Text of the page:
Today is “R U OK?” day in Australia.

What does this mean? Well it is a day when people are invited to stop and think about those around them and to ask – “Are you OK?”. Quite often, those who mentally troubled, or have a lot of life worries, tend to internalise them and do not let anyone know what they are going through.

So, how about it? Why not ask those around you if they are OK? They may seem to be OK on the surface, but this may be a facade. The simple act of kindness from someone around them who took the time to genuinely ask about their welfare could make such a difference to their lives.

It is rare that I am able to photograph a bird this close, but this little animal was not OK. It died not long after I took this photo. Yet it looks so perfect here.

A beautiful Double Barred Finch.

A beautiful Double Barred Finch.


Posted in Musings, Odds & ends | Tagged | 7 Comments

Oh cheese!


Oh yum……. where to start? :-)

It has been a while since I responded to any of Ailsa’s travel challenges, but I could not resist her topic for this week: Merchandise.
I rarely take photos of merchandise (!!) but there is one thing that I do miss a lot that we just cannot get in Australian supermarkets, and that is cheese. We can get the ordinary cheddars or vintage brands, but there are just none of those exotic, fascinating and intriguing varieties that exist in fromageries and supermarchés in every town, village and city in France.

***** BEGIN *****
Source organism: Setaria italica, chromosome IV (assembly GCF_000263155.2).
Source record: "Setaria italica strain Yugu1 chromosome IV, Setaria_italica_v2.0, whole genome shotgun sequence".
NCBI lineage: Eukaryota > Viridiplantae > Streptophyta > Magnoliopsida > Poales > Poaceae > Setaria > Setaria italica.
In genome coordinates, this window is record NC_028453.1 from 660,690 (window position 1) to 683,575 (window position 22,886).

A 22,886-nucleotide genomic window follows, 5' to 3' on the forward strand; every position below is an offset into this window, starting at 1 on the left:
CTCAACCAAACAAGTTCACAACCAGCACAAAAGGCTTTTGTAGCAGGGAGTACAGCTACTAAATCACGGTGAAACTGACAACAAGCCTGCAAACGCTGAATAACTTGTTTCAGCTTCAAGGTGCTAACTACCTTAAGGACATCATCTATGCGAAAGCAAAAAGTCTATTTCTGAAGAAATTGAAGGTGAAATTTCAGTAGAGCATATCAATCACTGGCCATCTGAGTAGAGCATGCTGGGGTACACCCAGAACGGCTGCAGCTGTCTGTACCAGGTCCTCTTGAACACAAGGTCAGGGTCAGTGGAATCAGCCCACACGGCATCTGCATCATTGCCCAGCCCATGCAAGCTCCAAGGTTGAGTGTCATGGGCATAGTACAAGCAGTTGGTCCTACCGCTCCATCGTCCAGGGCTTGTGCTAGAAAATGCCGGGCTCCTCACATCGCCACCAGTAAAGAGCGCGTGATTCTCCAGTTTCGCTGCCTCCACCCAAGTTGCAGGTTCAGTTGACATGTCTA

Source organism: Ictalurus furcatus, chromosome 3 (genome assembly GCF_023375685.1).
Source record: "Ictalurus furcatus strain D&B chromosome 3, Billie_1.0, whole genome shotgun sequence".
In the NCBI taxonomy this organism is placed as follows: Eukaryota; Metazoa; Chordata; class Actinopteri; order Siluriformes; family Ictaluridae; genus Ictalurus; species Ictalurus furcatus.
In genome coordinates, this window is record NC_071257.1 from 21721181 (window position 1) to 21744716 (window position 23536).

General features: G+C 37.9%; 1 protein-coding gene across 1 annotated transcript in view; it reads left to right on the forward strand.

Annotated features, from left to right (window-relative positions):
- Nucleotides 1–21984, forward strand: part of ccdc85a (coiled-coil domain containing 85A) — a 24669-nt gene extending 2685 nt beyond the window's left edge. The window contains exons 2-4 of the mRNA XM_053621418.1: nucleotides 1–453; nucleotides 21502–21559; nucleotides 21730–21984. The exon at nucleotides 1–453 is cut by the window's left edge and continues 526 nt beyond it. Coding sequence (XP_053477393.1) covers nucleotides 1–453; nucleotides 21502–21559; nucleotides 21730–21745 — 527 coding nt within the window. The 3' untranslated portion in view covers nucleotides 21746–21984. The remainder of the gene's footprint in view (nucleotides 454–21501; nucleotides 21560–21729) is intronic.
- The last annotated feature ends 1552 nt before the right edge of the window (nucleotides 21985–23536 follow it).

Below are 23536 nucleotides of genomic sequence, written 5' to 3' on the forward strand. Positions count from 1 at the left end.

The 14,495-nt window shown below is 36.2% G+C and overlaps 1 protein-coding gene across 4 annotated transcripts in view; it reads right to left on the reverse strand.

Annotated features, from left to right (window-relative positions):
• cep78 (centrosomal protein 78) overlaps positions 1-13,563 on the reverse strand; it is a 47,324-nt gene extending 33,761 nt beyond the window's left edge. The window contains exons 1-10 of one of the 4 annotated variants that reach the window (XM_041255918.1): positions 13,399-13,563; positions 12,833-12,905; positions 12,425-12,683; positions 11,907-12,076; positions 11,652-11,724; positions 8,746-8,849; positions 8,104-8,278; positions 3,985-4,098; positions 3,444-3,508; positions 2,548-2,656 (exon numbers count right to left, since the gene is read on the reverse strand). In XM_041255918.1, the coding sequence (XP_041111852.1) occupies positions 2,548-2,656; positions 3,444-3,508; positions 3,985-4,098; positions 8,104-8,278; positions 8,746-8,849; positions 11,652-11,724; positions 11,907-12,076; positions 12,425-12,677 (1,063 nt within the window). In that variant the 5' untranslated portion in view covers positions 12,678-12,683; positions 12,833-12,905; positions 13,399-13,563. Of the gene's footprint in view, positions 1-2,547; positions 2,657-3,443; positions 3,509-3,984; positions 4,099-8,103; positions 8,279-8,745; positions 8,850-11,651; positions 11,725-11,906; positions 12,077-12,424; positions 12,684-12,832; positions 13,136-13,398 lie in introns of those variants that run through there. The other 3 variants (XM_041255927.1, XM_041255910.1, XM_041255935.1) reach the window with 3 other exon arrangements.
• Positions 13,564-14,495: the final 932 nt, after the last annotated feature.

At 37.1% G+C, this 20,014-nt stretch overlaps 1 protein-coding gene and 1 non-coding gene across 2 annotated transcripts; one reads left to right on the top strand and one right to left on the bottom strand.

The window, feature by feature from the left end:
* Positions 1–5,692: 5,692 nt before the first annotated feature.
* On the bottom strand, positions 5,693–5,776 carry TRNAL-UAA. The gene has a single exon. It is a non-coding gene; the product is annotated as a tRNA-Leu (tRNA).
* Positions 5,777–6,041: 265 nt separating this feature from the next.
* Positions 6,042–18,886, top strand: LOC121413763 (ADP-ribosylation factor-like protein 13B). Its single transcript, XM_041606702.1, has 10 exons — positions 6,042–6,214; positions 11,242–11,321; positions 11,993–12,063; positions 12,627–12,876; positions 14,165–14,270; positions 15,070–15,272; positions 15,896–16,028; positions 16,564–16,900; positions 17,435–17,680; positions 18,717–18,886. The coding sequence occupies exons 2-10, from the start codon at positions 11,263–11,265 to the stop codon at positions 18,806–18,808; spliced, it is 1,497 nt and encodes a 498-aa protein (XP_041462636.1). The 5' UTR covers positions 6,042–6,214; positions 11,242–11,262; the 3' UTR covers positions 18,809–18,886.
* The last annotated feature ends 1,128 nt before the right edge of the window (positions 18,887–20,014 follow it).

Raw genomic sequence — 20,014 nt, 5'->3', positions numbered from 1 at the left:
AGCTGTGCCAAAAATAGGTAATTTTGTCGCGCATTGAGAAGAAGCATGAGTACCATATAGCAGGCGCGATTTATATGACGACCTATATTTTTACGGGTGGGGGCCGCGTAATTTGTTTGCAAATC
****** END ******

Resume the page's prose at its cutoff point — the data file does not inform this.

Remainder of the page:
The last time I saw one of the cheese sections of the supermarket where I was getting groceries, I just could not resist getting a few quick snaps of the huge range of delicious cheeses which the French people can take for granted. Admittedly, they do not have Vegemite on the shelves, but I would quite happily do without this Australian iconic spread to enjoy more lovely cheeses with my evening meals.
In case you also do not have hundreds of cheeses in your local supermarket delicatessen, this is what I am referring to!

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Have you ever… seen a Xanthorrhoea flower?

There is no doubt. There are some pretty amazing plants in this world of ours. Two in particular stand out for me amongst the Australian flora – the Gymea Lily and the Xanthorrhoea or Grass Tree.

Gymea Lilies do not like our climate, and I have not attempted to grow them. However, when it comes to Grass Trees, I am happy to report that I have had wonderful success.